The impaired control of blood glucose in diabetes
Dr. Ana Cruz recently defended her PhD at Exeter which focused on understanding the whole body regulation of energy metabolism and glucose homeostasis, with specific focus on how these change in diabetes. Ana is working for the College of Medicine and Heath as a research scientist continuing to therapeutically target impaired glucose homeostasis in various models of diabetes while eagerly waiting to start a JDRF funded postdoctoral position in October 2020.
Unique PhD experience
As a research scientist, I am interested in understanding how the control of blood glucose becomes impaired in diabetes, including understanding how muscle function is altered in Type 2 diabetes and how the brain can be targeted to treat dysregulated blood glucose control in Type 1 diabetes. I conduct my research using cell models, rodents and humans and this is only possible due to the unique opportunities I had during my PhD at Exeter.
I have recently defended said PhD and am currently working as a research scientist at the College of Medicine and Health, ready to start a JDRF funded postdoctoral position in October 2020.
Two sides of one coin
The structure of my PhD was unique, and a first for Exeter, and that came with new exciting opportunities and some setbacks. I was co-funded by the Medical School and Sport and Health Sciences and that meant being split between campuses, being led by two primary supervisors and learning a very wide array of skills and techniques that enabled me to thrive in different research domains.
My first year was based at the RILD building where I investigated the effect of high-fat treatments on muscle cell growth and function. This primarily involved techniques like cell culture (in sterile hoods) and a number of analytical tests generated from those samples. This kind of lab work is very self-driven and experiments are planned on the back of outcomes from previous experiments, which makes for fast progress and continuous planning and data analysis.
In my second year I had the opportunity to translate this research into humans (very rare opportunity). I had to adjust to a new campus, as I was now based at St. Luke’s, as well as new colleagues and method of supervision. I learnt a lot very quickly as my analytical background was very different from the skills needed here, like writing ethics forms, taking consent, making solutions safe to be used in humans, taking blood and manipulating diets.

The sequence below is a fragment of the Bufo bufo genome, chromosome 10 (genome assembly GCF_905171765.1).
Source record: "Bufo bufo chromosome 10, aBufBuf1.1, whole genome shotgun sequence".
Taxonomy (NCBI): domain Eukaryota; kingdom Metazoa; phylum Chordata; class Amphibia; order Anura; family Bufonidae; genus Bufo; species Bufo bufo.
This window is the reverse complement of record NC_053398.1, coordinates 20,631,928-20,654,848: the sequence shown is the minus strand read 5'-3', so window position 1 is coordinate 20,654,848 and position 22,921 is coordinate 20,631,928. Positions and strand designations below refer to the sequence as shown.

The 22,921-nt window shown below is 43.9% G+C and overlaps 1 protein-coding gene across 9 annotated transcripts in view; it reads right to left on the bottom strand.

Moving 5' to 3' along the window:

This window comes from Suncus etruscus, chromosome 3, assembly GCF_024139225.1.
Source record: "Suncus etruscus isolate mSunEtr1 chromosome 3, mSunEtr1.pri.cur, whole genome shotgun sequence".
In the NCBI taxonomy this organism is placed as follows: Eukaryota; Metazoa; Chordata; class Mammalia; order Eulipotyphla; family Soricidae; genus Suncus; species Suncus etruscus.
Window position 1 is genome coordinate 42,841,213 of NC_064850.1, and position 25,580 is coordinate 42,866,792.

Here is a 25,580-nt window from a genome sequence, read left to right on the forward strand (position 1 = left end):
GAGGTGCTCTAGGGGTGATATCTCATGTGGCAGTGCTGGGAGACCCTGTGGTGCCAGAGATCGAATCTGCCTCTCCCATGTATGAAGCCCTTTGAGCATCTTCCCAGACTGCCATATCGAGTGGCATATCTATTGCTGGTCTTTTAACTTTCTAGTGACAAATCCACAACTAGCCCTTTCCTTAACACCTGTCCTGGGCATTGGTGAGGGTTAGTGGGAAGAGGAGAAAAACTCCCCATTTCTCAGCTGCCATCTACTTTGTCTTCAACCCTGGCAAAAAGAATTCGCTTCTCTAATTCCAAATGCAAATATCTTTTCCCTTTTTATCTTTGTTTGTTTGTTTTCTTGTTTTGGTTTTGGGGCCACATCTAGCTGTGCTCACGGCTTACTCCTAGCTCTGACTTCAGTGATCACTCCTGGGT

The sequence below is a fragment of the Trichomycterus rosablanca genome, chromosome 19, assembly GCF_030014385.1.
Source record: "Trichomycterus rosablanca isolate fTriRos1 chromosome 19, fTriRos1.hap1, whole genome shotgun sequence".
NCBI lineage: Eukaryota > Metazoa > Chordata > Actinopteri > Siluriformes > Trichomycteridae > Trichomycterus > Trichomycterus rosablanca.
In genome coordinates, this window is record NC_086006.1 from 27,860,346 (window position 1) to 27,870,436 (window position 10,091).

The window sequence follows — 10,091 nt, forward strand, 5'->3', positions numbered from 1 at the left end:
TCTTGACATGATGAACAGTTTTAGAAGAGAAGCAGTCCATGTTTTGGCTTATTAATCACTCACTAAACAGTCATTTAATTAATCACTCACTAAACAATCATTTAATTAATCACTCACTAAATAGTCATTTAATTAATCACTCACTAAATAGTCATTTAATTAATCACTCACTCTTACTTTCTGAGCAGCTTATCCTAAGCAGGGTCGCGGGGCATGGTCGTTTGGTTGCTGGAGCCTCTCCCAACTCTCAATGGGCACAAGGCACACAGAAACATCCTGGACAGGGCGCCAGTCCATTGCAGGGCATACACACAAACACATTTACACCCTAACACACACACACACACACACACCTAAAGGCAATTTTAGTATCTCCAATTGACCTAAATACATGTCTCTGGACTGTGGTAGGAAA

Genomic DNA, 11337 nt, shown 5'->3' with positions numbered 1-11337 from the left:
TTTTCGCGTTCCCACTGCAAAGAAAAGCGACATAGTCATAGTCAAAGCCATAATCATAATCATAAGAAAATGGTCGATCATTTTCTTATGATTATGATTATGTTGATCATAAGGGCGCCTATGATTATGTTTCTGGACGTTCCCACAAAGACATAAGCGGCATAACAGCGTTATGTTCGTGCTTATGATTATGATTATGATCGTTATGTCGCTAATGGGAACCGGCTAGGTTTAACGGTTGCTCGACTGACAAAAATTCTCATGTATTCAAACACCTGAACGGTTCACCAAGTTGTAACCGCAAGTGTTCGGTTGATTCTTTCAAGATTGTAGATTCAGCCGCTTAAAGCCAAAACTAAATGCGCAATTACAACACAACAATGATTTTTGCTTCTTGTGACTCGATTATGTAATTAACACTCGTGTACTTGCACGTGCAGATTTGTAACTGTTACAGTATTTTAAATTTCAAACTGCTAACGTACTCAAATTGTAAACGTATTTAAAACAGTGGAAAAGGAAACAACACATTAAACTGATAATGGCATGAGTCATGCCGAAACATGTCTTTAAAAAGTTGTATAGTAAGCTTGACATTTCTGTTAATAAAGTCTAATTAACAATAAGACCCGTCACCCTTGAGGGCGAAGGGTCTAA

The dynamic nature and collaborative effort to start and finish the clinical trial was fantastic to be a part of, as it was a big change from day to day experiments conducted on my own. I went from answering a research question in a week to waiting a year to complete the study and analyse the data, so the change in pace was definitely a challenge. With regard to the PhD however, at the time, it felt like a second first year in terms of having a steep learning curve and new environment to adjust to.
In my third and final year I was given the opportunity to work with rodents using a novel pharmacological compound to regulate blood glucose. Once again, this required a very different set of skills and expertise, from attaining a Home Office personal licence, to adjusting to a novel model organism and designing studies that last between a few days and a few weeks. This was also based on a different campus. Interestingly, this work proved to be a mix of self-driven experiments generating data that could be analysed in real time and long-term studies requiring multiple people and levels of expertise. Unknowingly, the knowledge and experience I had attained in the first two year made this transition incredibly smooth and quick and made for a very productive research outcome.
A more confident scientist
I am very grateful to have been given the opportunity to work across research departments, campuses and research teams, to have been exposed to different methods of supervision and research approaches and to have developed such as large variety of skills that make me a better researcher and will certainly open new doors in the future. Although it was challenging to handle the different amounts and types of workload, the interactions with different people and to bring it all together in one PhD thesis, it was a very unique experience to be a part of and has made me a better and more confident scientist.